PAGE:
Research article

Hematological alterations in diabetic rats - Role of adipocytokines and effect of citrus flavonoids

Ayman M. Mahmoud1[*]

1Physiology Division, Zoology Department, Faculty of Science, Beni-Suef University, Beni-Suef, Egypt

EXCLI J 2013;12:Doc647



Dysfunction in adipocytes is associated with insulin resistance and type 2 diabetes. Diabetes-associated anemia has been reported due to the increased non-enzymatic glycosylation of RBC membrane proteins, which correlates with hyperglycemia. The present study was hypothesized to assess the effect of citrus flavonoids on hematological parameters and adipose tissue interleukin-6 and adiponectin in type 2 diabetic rats. Diabetes was induced by feeding rats with a high fat diet for 2 weeks followed by an intraperitoneal injection of streptozotocin. An oral dose of 50 mg/kg hesperidin or naringin was daily given for 4 weeks after diabetes induction. By the end of the experiment, blood samples were collected and were immediately used for determination of haematological parameters. Expression levels of adiponectin and interleukin-6 were assayed in adipose tissue samples. Both hesperidin and naringin significantly improved the levels of erythrocytes, leukocytes and their functional indices. Similarly, supplementation with either compound significantly ameliorated the declined adipose tissue adiponectin expression in conjunction with down-regulated interleukin-6. The findings of the present study indicated that hesperidin and naringin exert protection to diabetes-associated anemia in type 2 diabetic rats. This could be due to attenuation of proinflammatory cytokine production and stimulation of adiponectin expression.

Keywords: adiponectin, IL-6, hematological parameters, type 2 diabetes


Diabetes mellitus (DM) is a complex metabolic disorder involving many organs and can devastate the lives of affected individuals (Khuwaja et al., 2010[20]). It is characterized with chronic high blood glucose that could lead to morbidity and mortality (Mohammed et al., 2007[36]). The number of people suffering from diabetes worldwide is increasing at an alarming rate. It is predicted that about 366 million people are likely to be diabetic by the year 2030 (Wild et al., 2004[57]).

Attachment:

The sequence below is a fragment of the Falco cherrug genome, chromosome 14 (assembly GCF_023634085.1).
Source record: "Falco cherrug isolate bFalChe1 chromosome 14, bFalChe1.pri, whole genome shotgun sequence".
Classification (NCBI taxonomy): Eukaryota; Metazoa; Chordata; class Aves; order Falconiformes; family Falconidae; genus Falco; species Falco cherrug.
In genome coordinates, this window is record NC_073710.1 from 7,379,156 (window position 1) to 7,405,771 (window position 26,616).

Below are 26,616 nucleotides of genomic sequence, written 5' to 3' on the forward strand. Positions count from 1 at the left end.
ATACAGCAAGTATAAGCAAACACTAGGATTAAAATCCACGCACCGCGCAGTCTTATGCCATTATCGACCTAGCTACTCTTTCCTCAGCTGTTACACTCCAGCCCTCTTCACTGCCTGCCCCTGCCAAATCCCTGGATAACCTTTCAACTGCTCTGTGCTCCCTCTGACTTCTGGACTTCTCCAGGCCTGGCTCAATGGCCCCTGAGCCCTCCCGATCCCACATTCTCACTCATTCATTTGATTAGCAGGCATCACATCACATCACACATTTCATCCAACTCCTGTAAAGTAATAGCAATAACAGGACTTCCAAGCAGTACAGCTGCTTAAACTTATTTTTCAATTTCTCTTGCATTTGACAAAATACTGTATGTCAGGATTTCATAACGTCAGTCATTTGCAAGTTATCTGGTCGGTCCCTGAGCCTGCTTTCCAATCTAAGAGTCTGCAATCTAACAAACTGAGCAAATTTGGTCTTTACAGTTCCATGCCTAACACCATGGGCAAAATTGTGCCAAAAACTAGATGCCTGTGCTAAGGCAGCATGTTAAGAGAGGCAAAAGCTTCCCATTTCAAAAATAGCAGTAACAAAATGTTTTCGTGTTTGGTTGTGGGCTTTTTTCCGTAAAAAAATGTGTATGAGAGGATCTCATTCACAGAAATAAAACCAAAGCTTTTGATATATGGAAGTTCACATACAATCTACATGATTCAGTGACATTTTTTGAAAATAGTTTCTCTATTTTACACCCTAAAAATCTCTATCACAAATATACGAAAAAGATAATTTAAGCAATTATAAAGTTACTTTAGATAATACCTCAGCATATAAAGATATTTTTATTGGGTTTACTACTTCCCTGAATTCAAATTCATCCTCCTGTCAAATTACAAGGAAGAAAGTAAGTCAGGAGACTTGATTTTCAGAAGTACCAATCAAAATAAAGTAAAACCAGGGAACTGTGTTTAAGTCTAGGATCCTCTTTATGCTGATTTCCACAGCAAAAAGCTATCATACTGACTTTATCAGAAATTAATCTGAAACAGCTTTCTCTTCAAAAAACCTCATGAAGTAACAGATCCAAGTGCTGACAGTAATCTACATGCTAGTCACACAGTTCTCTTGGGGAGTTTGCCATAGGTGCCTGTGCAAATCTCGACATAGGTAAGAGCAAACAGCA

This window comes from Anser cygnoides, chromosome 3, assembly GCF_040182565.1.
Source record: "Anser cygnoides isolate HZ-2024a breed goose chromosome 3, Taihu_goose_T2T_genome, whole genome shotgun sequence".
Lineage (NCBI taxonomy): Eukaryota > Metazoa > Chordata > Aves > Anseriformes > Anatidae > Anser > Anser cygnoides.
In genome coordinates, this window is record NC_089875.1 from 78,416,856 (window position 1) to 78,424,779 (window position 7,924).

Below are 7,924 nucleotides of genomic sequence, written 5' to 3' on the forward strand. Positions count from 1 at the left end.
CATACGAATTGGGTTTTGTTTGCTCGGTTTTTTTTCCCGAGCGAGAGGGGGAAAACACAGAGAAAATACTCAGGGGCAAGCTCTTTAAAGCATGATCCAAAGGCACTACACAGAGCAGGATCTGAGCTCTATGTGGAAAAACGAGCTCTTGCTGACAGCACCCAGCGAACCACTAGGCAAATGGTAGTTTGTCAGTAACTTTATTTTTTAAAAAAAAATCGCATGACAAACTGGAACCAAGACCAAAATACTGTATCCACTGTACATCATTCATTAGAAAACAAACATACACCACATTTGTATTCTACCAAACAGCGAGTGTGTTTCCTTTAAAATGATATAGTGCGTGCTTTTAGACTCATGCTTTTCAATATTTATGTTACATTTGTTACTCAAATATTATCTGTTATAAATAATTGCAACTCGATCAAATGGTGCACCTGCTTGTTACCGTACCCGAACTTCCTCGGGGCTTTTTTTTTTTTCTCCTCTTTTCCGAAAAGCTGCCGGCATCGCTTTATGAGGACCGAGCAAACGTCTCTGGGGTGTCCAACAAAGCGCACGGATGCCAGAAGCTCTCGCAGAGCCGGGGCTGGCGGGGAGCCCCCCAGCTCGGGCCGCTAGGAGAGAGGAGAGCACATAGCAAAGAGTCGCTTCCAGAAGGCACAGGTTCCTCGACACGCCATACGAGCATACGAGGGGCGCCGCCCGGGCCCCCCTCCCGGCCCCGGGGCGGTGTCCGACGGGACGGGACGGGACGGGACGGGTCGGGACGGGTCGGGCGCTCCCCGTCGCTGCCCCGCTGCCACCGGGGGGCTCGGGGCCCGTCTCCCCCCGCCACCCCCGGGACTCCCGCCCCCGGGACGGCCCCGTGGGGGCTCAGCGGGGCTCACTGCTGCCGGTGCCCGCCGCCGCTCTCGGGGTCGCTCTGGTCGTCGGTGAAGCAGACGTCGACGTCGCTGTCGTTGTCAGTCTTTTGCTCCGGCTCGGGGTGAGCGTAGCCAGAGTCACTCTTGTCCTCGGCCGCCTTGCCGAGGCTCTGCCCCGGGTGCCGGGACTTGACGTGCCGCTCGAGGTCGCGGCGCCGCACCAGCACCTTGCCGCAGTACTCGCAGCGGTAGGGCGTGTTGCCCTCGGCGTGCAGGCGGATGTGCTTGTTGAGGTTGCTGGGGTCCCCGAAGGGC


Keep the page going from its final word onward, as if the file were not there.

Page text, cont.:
The adipokines are signaling proteins involved in the regulation of energy and glucose metabolism (Wild et al., 2004[57]). Adipocytes secrete diverse pro-inflammatory cytokines such as interleukin (IL)-6 and tumor necrosis factor (TNF)-α, as well as anti-inflammatory cytokines such as adiponectin (Kershaw and Flier, 2004[19]). Dysfunction in adipocytes or adipose tissue is associated with insulin resistance and type 2 diabetes (Sowers, 2008[50]). A reduced level of adiponectin and increased levels of IL-6 and TNF-α can induce or exacerbate insulin resistance in adipose tissue (Blüher, 2009[7]).

Flavonoids are non-nutritive dietary components that are widely distributed in plants (Mahmoud, 2012[32]). Naringin (4´,5,7- trihydroxy flavonone 7-rhamnoglucoside) is the predominant flavonone found in grape fruit and related citrus species (Jagetia and Reddy, 2002[16]). Among the naturally occurring flavonoids, naringin has been empirically proven to have no side effects, as humans have been ingesting grapes and citrus fruits for a long time (Choe et al., 2001[9]). Hesperidin is an abundant and inexpensive byproduct of Citrus cultivation and isolated from the ordinary orange Citrus aurantium and other species of the genus Citrus (family: Rutaceae) (Kakadiya et al., 2010[17]). Recently, we have reported the anti-diabetic potentials of both hesperidin and naringin in high fat diet/streptozotocin induced diabetic rats (Ahmed et al., 2012[2]; Mahmoud et al., 2012[34], 2013[33]).

It has been reported that, ingestion of medicinal plants or drugs can alter the normal hematological values (Ajagbonna et al., 1999[3]). Therefore, hematological parameters could be an important tool in the assessment of deleterious effect of drugs, as well as medicinal plants (Yakubu et al., 2007[59]). Mansi and Lahham (2008[35]) revealed that various hematological parameters and the immune system were reported to be altered during the course of diabetes. Thus, the intention of the present study was to scrutinize the influence of oral administration of hesperidin and naringin on the levels of hematological parameters and adipose tissue IL-6 and adiponectin in type 2 diabetic rats

Materials and Methods


Hesperidin, naringin and streptozotocin, were purchased from Sigma Chemicals Co., St. Louis, MO, USA, stored at 2-4 °C and protected from sunlight. All other chemicals were of analytical grade and were obtained from standard commercial supplies.

Experimental animals